Evaluation of cognitive restructuring for post-traumatic stress disorder in people with severe mental illness

A cognitive–behavioural therapy (CBT) programme designed for post-traumatic stress disorder (PTSD) in people with severe mental illness, including breathing retraining, education and cognitive restructuring, was shown to be more effective than usual services.
To evaluate the incremental benefit of adding cognitive restructuring to the breathing retraining and education components of the CBT programme (trial registration: clinicaltrials.gov identifier: NCT00494650).
In all, 201 people with severe mental illness and PTSD were randomised to 12- to 16-session CBT or a 3-session brief treatment programme (breathing retraining and education). The primary outcome was PTSD symptom severity.
Secondary outcomes were PTSD diagnosis, other symptoms, functioning and quality of life.
There was greater improvement in PTSD symptoms and functioning in the CBT group than in the brief treatment group, with both groups improving on other outcomes and effects maintained 1-year post-treatment.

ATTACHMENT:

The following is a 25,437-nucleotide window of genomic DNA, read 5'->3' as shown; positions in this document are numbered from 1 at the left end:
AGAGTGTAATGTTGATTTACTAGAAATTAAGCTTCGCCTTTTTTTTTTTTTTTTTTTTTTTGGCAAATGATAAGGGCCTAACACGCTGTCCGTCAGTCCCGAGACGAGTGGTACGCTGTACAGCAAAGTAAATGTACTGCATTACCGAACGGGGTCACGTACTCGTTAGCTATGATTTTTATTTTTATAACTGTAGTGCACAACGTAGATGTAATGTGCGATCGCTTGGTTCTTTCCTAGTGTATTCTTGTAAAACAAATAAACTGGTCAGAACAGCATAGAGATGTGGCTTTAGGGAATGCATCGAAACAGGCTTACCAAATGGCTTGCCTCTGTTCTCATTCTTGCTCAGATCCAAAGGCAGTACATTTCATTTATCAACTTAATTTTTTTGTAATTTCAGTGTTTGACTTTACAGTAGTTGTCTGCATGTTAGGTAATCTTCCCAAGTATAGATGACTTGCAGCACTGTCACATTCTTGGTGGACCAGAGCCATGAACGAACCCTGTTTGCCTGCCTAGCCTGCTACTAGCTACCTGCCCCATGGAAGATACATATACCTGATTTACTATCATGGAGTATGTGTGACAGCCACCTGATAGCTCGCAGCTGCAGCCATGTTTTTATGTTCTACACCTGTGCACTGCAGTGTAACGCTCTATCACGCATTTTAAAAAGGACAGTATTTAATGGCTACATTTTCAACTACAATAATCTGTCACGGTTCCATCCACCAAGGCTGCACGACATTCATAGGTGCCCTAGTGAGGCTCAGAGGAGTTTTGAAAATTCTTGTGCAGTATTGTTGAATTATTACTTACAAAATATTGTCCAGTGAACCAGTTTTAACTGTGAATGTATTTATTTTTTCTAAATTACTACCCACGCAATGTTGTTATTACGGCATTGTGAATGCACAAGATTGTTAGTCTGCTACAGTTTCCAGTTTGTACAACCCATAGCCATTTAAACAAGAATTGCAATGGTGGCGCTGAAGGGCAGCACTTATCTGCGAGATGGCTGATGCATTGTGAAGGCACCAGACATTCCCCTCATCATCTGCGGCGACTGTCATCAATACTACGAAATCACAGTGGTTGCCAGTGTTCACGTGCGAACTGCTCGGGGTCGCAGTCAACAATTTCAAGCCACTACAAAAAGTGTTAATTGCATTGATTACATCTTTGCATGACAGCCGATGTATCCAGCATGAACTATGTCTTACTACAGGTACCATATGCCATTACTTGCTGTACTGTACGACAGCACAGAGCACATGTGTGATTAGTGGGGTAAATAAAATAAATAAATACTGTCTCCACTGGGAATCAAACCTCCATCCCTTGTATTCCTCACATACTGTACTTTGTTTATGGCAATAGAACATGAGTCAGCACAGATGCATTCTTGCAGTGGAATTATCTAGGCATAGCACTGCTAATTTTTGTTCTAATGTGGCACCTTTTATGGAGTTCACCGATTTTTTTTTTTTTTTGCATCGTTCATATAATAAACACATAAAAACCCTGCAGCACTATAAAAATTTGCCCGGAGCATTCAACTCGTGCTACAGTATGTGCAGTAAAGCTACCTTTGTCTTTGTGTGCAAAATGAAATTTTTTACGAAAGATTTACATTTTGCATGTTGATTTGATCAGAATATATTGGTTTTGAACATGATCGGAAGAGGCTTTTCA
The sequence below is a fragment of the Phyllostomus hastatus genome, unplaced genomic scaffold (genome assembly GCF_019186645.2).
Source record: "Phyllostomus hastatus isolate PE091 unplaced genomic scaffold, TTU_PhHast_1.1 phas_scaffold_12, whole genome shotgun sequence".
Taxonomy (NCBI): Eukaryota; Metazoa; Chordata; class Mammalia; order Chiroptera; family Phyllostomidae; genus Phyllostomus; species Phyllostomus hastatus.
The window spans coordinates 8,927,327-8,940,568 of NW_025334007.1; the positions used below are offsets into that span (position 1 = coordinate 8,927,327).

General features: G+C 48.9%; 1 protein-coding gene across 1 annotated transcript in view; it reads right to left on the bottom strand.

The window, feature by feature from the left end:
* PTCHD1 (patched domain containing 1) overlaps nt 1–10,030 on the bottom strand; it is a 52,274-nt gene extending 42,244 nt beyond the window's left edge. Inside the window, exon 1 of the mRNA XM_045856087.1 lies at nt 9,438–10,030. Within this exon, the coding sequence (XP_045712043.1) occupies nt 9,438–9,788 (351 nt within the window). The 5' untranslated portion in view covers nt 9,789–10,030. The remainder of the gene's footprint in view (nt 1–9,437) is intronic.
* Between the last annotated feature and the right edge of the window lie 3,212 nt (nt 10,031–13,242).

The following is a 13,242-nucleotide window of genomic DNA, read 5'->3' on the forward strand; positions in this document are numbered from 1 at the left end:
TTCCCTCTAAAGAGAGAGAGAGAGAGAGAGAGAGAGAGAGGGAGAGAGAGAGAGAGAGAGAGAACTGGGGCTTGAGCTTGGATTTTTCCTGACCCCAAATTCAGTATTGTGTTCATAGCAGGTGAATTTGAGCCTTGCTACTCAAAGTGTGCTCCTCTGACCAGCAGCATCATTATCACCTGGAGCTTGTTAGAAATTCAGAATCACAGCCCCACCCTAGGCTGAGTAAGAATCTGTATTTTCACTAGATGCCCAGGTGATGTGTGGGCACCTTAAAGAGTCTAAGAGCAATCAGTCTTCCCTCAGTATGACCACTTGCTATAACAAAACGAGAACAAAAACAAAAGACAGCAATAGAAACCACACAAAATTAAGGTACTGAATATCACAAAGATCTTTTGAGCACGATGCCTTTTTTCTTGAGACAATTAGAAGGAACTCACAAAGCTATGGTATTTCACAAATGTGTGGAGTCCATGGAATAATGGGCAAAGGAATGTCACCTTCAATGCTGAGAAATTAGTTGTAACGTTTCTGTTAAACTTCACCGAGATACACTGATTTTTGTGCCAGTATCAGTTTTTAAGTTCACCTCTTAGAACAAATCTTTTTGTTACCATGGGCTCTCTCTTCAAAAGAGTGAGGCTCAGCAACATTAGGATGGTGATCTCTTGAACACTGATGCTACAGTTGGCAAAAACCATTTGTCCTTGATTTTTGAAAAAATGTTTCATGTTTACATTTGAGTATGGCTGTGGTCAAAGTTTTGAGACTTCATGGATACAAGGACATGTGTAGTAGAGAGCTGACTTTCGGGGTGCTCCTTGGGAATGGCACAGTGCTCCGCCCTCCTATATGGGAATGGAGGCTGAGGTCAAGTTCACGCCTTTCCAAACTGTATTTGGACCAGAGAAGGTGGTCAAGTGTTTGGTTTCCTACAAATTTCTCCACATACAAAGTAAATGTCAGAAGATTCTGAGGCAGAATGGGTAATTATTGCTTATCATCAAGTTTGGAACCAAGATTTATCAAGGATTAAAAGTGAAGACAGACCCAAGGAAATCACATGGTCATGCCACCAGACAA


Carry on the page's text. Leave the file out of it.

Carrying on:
Cognitive restructuring has a significant impact beyond breathing retraining and education in the CBT programme, reducing PTSD symptoms and improving functioning in people with severe mental illness.

Kim T. Mueser, Jennifer D. Gottlieb, Haiyi Xie, Weili Lu, Philip T. Yanos, Stanley D. Rosenberg, Steven M. Silverstein, Stephanie Marcello Duva, Shula Minsky, Rosemarie S. Wolfe, Gregory J. McHugo | 2015
In: The British journal of psychiatry, ISSN 0007 1250 | 206 | 6 | juni | 501-508